On a different Thursday, my friend was again dropping off her compost. She mentioned to the man running the booth that she brought it all the way from New Jersey. Upon hearing this, he bowed his head with his hands folded in prayer and said, “You are an inspiration to us all.” Although we giggled about this later, he’s absolutely right.

This is why we compost—to inspire, to reduce our carbon footprint, and to do our fair share in taking care of this planet.

The biggest lesson we can learn is it’s not just for green-thumbed hippies. One of my favorite stories comes from a former colleague who told me (facetiously, of course) that composting had taken a toll on her marriage. After a year of picking his organics out of the garbage, she finally confronted her husband about his incorrect trash disposal methods. He explained how he didn’t really care about it, and even though he knew she had already explained how to do it, he was still unsure. Because her husband is very Catholic, she resorted to quoting the Pope who believes “everyone has a moral obligation to care for the planet.” Now her husband puts his organics in the compost bags; if he is unsure if the item is compostable, he asks. My colleague ended this story with an assurance and a wink: “I am happily married.”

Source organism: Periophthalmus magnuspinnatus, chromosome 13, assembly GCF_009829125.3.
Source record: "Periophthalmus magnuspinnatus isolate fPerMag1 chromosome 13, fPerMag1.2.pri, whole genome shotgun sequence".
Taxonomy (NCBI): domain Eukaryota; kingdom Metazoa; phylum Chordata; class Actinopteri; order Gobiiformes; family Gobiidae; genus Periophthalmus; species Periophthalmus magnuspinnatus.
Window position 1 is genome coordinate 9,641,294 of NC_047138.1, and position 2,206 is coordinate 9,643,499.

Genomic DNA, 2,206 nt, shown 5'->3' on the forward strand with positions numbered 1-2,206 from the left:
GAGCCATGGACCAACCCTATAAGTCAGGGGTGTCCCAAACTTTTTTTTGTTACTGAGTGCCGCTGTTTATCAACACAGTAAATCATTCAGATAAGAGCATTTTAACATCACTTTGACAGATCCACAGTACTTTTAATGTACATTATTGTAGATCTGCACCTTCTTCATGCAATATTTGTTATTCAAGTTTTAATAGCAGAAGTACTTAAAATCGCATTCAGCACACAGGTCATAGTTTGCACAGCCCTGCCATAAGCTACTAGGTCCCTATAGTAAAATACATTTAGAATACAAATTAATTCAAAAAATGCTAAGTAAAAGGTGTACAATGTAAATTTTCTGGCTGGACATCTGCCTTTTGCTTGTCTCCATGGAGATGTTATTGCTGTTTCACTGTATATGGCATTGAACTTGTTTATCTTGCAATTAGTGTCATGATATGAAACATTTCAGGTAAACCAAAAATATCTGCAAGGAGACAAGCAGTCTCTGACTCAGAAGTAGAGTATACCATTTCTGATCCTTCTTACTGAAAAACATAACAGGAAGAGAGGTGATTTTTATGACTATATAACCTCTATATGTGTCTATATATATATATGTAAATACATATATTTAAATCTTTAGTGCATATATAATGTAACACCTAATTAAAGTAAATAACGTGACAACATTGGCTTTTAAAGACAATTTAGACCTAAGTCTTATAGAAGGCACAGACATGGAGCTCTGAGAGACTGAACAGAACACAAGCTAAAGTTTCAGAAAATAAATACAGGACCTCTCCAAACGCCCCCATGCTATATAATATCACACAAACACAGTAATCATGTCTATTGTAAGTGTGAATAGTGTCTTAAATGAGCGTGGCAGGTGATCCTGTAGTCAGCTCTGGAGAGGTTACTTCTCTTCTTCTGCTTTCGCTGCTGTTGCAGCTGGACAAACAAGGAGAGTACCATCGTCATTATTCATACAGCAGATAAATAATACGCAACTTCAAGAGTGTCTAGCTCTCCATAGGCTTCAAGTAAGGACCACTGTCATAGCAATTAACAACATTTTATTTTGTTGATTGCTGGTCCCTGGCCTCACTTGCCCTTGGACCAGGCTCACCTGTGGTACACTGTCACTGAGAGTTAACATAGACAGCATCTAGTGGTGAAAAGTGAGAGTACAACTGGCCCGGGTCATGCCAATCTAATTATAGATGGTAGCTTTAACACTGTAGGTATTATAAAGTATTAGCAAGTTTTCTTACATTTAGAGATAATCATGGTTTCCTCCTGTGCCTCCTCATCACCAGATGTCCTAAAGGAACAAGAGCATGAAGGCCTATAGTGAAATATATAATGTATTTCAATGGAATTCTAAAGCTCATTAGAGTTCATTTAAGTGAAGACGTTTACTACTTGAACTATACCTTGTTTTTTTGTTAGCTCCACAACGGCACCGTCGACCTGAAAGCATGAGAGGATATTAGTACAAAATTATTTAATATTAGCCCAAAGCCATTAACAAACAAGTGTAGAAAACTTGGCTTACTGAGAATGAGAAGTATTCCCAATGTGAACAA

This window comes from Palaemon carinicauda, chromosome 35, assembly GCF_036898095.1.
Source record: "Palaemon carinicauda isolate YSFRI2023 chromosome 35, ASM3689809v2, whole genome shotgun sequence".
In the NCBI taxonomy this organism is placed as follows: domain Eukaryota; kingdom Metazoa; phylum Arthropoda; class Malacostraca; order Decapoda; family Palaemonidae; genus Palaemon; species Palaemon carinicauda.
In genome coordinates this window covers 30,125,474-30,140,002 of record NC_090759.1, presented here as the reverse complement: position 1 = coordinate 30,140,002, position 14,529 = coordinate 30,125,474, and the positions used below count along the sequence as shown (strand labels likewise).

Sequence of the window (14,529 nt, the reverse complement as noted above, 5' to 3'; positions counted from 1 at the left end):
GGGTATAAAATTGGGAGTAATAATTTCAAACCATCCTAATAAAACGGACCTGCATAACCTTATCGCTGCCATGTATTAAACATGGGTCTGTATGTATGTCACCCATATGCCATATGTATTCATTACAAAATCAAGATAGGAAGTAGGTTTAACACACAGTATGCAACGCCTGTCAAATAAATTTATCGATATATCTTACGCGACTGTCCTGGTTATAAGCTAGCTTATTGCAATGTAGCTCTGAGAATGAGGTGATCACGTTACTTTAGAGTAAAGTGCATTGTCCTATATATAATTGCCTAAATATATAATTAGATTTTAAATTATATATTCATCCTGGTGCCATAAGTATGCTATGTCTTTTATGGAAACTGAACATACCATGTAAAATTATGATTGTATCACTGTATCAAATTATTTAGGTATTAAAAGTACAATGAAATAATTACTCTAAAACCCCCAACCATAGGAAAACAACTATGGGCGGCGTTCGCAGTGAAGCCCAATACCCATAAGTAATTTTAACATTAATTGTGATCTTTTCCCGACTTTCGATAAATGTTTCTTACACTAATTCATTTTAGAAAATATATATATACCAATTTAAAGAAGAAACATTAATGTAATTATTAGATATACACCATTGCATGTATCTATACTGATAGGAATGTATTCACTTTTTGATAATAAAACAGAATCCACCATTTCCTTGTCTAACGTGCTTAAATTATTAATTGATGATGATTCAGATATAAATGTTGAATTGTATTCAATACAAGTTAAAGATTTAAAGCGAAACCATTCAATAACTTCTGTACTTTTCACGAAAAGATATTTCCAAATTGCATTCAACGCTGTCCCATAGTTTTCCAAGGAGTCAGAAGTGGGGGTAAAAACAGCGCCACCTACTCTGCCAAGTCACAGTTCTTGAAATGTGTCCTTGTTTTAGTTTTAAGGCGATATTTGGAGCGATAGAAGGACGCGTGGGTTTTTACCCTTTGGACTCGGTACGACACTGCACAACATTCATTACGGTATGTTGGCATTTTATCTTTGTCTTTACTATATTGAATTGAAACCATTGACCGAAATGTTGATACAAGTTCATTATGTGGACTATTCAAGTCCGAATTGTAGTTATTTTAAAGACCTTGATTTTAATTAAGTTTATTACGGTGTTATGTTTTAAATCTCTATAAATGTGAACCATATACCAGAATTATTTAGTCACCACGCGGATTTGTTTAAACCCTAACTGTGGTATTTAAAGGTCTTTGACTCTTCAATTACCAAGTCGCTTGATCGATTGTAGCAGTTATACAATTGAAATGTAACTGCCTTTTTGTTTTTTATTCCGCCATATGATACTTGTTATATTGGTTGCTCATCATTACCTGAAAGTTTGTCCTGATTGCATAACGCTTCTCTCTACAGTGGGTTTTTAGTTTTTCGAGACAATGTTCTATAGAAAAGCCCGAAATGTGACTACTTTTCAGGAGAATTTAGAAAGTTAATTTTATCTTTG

I like to collect these anecdotes—laughter is the best medicine after all—but they serve to amplify the real problem: organic waste is a serious contributor to climate change, and we all need to do our part to address it. If you’re confused about what’s compostable and what’s not, check out your city’s local web page.  Or, like my friend’s husband, if you’re confused, just ask. It never hurts to research or ask around until you do find someone who knows. And it’s always worth it.

About the author: Barbara Pualani serves as a speechwriter for EPA Region 2. Prior to joining EPA, she served as a Peace Corps Volunteer in the Dominican Republic. She resides in Brooklyn and is a graduate of University of Northern Colorado and Columbia University.

Editor's Note: The opinions expressed here are those of the author. They do not reflect EPA policy, endorsement, or action, and EPA does not verify the accuracy or science of the contents of the blog.